*Names in bold indicate Presenter
A Case Study
Since the United States' 1978 Airline Deregulation Act, the legacy commercial air transport industry followed two significant and interdependent trends: hub-and-spoke network operations and air carrier consolidation. However, as airlines merge operations through consolidation, they rationalize routes, aircraft fleet and facilities to maximize efficiency and reduce costs. This includes abandoning redundant hub airports. This paper develops research to examine the question; What is the regional impact of hub abandonment due to airline consolidation? The working hypothesis is that hub abandonment adversely impacts regional economies. The alternate hypothesis is that hub abandonment removes barriers to entry and allows new entrants to have a contravening positive influence on regional economies. The null hypothesis is that hub abandonment does not negatively or positively impact regional economies.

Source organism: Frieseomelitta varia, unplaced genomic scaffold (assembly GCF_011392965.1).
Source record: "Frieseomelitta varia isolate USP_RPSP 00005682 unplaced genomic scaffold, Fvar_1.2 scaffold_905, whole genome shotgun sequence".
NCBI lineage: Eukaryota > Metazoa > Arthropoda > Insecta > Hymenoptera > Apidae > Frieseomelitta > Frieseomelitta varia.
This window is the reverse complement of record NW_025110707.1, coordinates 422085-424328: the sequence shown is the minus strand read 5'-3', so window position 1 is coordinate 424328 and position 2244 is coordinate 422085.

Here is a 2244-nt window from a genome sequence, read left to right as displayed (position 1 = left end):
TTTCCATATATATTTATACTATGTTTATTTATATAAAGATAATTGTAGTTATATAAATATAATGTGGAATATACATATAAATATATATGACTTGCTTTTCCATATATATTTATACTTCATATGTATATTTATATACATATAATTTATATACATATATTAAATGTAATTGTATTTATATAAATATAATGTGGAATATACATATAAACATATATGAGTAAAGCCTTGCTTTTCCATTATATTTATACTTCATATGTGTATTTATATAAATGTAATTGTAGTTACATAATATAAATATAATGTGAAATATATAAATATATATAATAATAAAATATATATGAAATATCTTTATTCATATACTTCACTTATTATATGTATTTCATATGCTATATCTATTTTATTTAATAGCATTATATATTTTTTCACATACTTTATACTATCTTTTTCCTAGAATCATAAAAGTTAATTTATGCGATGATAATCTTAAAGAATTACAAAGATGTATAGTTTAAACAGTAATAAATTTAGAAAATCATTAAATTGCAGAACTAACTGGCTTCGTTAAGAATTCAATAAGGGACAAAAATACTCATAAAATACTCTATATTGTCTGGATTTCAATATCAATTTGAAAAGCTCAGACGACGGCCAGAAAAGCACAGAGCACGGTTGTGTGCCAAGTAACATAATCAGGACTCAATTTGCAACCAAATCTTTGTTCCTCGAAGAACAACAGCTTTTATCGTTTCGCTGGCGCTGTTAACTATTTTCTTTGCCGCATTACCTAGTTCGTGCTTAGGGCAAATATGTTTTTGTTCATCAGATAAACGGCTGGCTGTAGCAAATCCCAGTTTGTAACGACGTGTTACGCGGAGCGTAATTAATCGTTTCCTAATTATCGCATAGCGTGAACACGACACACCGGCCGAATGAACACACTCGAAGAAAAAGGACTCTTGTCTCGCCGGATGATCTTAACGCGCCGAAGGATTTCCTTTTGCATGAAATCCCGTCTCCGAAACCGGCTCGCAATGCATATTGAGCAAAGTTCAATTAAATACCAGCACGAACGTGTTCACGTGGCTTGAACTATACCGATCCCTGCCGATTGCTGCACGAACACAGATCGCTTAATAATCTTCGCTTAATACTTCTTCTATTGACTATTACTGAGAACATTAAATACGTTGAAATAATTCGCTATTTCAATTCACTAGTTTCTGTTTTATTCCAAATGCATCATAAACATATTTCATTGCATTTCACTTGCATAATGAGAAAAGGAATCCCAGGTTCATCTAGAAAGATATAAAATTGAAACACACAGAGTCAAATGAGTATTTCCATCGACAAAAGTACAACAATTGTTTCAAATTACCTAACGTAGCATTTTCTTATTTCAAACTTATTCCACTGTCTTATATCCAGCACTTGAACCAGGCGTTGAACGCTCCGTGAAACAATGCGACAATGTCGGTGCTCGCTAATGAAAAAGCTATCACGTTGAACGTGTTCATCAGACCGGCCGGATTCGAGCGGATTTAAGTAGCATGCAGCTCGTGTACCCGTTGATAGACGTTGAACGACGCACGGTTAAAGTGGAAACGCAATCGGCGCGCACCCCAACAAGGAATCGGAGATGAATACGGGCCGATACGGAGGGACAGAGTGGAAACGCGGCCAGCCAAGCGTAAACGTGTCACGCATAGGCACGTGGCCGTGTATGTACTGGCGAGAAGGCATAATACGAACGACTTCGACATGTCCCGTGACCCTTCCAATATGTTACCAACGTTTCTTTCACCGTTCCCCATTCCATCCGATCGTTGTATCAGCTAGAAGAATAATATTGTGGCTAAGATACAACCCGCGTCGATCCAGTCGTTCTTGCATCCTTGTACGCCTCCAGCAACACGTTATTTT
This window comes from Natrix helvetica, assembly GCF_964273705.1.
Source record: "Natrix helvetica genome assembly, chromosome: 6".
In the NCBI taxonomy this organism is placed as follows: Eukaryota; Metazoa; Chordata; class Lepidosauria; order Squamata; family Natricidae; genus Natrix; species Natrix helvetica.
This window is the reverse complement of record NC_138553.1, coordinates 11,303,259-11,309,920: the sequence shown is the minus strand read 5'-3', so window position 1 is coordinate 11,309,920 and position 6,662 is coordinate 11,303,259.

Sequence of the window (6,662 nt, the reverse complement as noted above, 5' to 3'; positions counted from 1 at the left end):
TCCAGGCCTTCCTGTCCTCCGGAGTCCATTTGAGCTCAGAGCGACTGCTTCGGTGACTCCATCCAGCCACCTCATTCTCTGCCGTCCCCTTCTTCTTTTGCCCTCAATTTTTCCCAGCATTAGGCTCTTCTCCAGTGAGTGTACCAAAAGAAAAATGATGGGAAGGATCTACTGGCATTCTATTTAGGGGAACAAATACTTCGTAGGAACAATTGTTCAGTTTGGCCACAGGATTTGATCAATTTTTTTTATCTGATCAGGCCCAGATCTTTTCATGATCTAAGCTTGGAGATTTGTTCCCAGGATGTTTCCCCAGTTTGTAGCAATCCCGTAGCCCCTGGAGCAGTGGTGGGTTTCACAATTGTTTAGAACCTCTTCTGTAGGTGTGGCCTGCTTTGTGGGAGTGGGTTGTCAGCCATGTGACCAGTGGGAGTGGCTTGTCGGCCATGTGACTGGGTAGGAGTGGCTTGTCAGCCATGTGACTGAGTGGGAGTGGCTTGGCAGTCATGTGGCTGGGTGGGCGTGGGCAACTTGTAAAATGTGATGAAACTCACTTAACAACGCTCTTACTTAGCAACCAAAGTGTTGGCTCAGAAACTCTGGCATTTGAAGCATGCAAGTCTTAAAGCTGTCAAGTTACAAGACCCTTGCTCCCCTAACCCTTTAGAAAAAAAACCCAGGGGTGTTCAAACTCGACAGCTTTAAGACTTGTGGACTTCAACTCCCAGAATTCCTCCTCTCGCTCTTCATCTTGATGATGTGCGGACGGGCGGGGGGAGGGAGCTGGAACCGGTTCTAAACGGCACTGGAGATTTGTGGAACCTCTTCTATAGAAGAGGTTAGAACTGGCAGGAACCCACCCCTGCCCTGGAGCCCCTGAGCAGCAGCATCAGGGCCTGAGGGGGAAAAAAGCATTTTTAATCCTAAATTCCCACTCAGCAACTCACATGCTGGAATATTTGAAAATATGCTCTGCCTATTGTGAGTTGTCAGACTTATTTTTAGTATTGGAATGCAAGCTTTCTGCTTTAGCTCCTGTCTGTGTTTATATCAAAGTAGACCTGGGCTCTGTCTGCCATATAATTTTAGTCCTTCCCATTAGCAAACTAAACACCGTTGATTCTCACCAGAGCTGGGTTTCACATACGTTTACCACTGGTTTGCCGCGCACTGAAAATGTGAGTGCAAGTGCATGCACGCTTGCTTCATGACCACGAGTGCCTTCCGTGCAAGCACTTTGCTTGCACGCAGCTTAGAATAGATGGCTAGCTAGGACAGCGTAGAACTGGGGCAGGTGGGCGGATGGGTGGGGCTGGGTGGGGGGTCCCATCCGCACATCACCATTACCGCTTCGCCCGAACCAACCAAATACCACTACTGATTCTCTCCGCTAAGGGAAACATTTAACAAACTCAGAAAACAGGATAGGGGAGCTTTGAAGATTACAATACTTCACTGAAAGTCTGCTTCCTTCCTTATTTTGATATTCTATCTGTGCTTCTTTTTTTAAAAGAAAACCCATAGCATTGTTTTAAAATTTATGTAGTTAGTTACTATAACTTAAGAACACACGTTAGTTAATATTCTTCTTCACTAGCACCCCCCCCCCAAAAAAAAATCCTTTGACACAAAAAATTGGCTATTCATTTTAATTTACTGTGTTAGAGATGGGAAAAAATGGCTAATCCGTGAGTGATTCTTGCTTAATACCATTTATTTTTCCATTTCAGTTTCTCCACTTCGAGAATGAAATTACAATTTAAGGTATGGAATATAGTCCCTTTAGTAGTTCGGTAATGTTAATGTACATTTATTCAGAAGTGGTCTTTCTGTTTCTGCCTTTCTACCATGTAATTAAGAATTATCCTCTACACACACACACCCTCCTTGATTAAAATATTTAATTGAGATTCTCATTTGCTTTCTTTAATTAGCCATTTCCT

This paper develops a case study analysis of two abandoned airlines hubs, Pittsburgh International Airport and Lambert-Saint Louis International Airport, contrasted with two viable airline hubs, Minneapolis-Saint Paul International Airport and Charlotte/Douglas International Airport. The period of analysis is 2000 through 2012 and utilizes three methods: input-output model, fixed-effects panel analysis and econometric comparison. A unique dataset is created from sources including airline passengers, air carrier flights, airport operations, air transport employment and regional gross domestic product. Further, the paper develops recommendations for airport operators and regional planners to understand and predict the economic impact of hub abandonment and develop policies to mitigate or leverage the regional impact.